U.S. now cautious about sending troops to Haiti Somalia violence evokes reticence


WASHINGTON -- As the Clinton administration struggles to find a way out of Somalia, the Pentagon and State Department are locked in a last-minute dispute over the deployment of hundreds of American military trainers and engineers to Haiti over the next two weeks, senior administration officials said.

Under a U.N.-brokered agreement reached with Haiti's military leaders last summer to restore exiled president Jean-Bertrand Aristide to power by Oct. 30, the United States promised to send troops as part of a U.N. force. American and Canadian troops are to retrain Haiti's military, while police officers from France, Canada, Madagascar, Tunisia, Algeria, and other French-speaking countries are to help create an independent police force.

But with increased violence in Haiti and after the troubled mission in Somalia, senior Pentagon officials have begun to question the wisdom of putting more American troops into a potentially dangerous, unpredictable and hostile environment.

In Haiti, for example, plainclothes gunmen aided by uniformed police officers brutally enforced a general strike today in Port-au-Prince, shooting at merchants and halting buses in the capital.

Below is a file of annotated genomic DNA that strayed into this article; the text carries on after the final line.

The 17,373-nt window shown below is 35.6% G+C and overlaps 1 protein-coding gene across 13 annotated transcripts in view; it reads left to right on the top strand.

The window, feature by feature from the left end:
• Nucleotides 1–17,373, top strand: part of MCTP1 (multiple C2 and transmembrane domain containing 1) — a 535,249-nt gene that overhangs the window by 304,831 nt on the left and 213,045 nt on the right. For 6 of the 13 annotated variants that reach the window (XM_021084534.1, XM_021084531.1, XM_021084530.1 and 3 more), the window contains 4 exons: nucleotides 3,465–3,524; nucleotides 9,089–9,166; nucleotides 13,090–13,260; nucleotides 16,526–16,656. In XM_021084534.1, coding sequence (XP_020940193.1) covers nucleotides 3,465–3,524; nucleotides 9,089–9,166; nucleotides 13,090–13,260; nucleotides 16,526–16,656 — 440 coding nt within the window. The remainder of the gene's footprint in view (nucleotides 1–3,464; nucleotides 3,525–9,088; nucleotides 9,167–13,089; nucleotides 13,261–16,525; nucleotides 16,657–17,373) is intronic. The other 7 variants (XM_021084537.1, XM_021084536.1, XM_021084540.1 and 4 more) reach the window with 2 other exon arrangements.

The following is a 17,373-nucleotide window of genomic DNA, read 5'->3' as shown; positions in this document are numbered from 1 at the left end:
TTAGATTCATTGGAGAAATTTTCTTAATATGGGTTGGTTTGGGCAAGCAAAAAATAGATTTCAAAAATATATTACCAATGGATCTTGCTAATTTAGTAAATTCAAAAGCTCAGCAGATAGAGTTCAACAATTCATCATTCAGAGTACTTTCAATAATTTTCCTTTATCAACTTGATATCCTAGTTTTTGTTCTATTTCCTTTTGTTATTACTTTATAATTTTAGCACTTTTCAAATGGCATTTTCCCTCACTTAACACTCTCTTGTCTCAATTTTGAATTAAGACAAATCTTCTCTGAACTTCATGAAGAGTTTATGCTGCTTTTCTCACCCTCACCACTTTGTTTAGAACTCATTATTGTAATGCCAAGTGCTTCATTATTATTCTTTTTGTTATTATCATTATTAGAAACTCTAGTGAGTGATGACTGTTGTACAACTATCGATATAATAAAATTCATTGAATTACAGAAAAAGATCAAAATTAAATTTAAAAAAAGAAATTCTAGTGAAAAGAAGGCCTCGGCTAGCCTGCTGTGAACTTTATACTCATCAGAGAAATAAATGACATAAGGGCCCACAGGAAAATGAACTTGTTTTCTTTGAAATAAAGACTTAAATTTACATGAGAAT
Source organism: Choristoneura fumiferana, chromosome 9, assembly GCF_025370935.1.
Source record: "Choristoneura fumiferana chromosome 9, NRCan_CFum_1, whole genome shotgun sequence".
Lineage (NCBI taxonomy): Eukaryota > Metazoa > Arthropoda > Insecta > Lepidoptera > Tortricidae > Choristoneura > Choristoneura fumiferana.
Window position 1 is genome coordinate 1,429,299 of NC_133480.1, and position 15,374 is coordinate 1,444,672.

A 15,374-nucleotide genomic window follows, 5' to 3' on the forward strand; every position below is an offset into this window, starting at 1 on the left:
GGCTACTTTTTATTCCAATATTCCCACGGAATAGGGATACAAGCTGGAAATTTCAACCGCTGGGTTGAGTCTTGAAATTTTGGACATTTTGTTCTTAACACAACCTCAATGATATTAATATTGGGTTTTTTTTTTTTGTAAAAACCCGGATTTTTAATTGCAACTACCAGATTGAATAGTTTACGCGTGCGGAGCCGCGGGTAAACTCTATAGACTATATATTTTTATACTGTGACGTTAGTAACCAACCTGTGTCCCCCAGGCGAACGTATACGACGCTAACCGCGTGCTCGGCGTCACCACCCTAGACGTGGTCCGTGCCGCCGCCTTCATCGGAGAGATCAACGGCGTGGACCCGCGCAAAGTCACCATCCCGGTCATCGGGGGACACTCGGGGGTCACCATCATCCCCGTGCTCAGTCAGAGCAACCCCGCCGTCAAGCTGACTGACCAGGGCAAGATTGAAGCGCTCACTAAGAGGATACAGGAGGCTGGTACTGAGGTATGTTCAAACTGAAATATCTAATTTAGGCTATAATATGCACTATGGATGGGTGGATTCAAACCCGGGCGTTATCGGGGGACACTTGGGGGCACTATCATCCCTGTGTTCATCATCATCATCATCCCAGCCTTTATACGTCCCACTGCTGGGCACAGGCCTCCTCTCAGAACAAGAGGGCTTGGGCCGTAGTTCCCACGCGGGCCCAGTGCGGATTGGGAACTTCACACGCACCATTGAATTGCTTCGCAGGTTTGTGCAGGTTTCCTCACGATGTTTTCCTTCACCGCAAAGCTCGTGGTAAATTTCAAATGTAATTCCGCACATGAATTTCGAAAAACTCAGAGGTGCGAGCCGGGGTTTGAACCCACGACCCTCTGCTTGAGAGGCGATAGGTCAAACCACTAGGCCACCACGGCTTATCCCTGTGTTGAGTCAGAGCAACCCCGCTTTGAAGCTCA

Last Wednesday, Secretary of Defense Les Aspin ordered the first deployment of 600 American military engineers and military trainers to Haiti, and an advance team of 26 Americans arrived in the Haitian capital on Tuesday.

But yesterday, the Pentagon unexpectedly postponed the scheduled departure of a ship carrying 250 American troops to Haiti from Puerto Rico.

"Several administrative prerequisites which need to be accomplished before we deploy the U.N. mission in Haiti haven't been completed," said Col. Stephanie Hoehne, a Pentagon spokesman. "We expect these to be worked out soon."

But the postponement surprised senior State Department officials, who earlier had insisted that the troops would leave yesterday as scheduled. Some State Department officials said they felt that the Pentagon was throwing up unnecessary roadblocks for a mission of which the U.S. military is wary.

The troops are to arrive on Monday, and 300 more troops are to follow within two weeks. Under the international agreement to restore democracy to Haiti, the American troops are supposed to leave Haiti at the end of six months.

Other senior administration officials said last night that the ship would leave today or tomorrow.

Despite President Clinton's personal commitment to return Father Aristide to power as part of the restoration of democracy in Haiti, senior Pentagon officials have said that they are unwilling to endanger American lives for a leader they consider highly erratic and unreliable.

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